What are Alabama’s chances to boost business activity, trade with Cuba?

Everybody’s paying close attention to Cuba. A relatively untapped market, the largest country in the Caribbean stands to be significant trade partner with the US if relations are normalized.

The process will be slow-moving and in some cases met with opposition. But many in Alabama remain optimistic about the opportunity.

The country is “on the radar screen” said Hilda Lockhart, who leads trade initiatives with the Alabama Department of Commerce. “We’re getting a lot of calls from a lot of our companies wanting to sell there,” Lockhart said.

“We’re trying to monitor it, but right now we don’t see a lot that can happen in the short term.”

Wood and agricultural products

Alabama shipped about $32.8 million worth of goods to the island nation last year, all of which was categorized as a food product, according to the Foreign Trade Division of the U.S. Census Bureau. It’s likely poultry.

Forestry and wood products were once an export worth about $1 million until 2012 when they stopped. The commerce department’s Lockhart said the fall of could be due to the stringent demand for the country to pay cash up front when buying from the US companies.

“My understanding is that Cuba doesn’t really have much money so they don’t have the capability to buy,” she said.

Lockhart may be right. But wood and forestry product manufacturers are still among those highly interested, she said.

Brian Davis, director of the International Trade Center in Tuscaloosa has one other theory. The wood products they needed tended to be things that they needed after hurricanes,” Davis said. Things like poles, pilings and structural lumber would be essential in those moments. That’s why exports, he said, “would spike and then things would drop off.”

There’s also the country’s scarce money supply, he said, as Lockhart mentioned.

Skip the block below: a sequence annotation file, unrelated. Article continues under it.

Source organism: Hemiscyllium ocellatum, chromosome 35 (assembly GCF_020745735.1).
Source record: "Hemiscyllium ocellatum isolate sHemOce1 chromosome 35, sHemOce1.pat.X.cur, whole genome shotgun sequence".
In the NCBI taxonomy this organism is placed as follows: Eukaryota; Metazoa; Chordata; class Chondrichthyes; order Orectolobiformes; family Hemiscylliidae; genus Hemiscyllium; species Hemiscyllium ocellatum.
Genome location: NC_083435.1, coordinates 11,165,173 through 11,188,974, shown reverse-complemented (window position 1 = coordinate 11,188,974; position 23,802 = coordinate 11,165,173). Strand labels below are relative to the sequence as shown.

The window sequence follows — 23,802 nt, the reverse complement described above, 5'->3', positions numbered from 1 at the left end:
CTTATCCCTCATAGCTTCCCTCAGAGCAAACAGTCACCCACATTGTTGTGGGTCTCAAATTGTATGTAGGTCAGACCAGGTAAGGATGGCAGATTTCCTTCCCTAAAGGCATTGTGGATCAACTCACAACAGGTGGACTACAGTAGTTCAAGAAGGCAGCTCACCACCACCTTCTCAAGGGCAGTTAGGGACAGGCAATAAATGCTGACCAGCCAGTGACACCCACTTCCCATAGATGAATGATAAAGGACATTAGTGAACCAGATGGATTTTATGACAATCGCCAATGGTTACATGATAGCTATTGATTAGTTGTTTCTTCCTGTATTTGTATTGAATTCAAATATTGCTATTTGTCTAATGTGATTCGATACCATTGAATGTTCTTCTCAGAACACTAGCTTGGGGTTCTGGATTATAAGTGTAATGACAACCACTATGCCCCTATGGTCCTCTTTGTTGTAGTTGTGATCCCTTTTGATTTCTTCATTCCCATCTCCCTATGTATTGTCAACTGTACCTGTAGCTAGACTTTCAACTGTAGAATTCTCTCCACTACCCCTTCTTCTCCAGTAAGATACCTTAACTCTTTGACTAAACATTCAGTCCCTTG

Meanwhile Congress continues to weigh-in on the issue, holding hearings to hash out the details. Small packs of congressional leaders have also visited Cuba recently. What’s more, the issue created a rift between Republican lawmakers, split between agricultural product-producing states and other members of the party.

U.S. Rep. Bradley Byrne has been one voice of opposition. During a speech on the house floor, the Fairhope congressman called for significant reforms be made before economic benefits are extended to the country.

In his January remarks, Byrne said Cuban citizens must first “be treated with respect and dignity and be provided with the basic freedoms.” He added, “Under those conditions, and with a president willing to work with Congress, the embargo could be lifted and progress could truly begin.”

President Barack Obama’s plan outlined a number of key initiates, springing the negotiations to life. Establishing a permanent embassy is a major priority. He also relaxed some restrictions on financial transactions.

Telecom opportunities

A provision allowing American telecommunications firms to offer services to Cuba adds to the limited number of industries allowed to ship goods to the country. Cuba has a startling need for internet infrastructure, said Gary Bolton, vice president for global marketing for ADTRAN in Huntsville.

That issue came up again when online video streaming website Netflix announced that it would offer its service in Cuba.

Having the infrastructure for high-speed internet is also “critical to economic development,” Bolton said. ADTRAN, which offers a variety of communication equipment, hopes to grab a piece of the Cuban market, too — if and when the country is ready to do business.

“Obviously there is a significant gap between the current philosophy by Cuba’s leadership and what President Obama is looking to [do],” Bolton said. “The internet is one of the key enablers to help forge this relationship.”

Bolton said the Caribbean and Latin America have been “growing” areas for ADTRAN, which operates worldwide. They recently partnered with a firm to offer their services in Grenada. Working in Cuba wouldn’t be that much of a departure.

The country of 11 million people would be considered a “greenfield,” basically a fresh slate with no real internet infrastructure to upgrade, he said. Everything would be installed for the first time.

“It would be such a quantum leap [from] the infrastructures they have today.”

By Michael Finch II, AL.com

February 20, 2015

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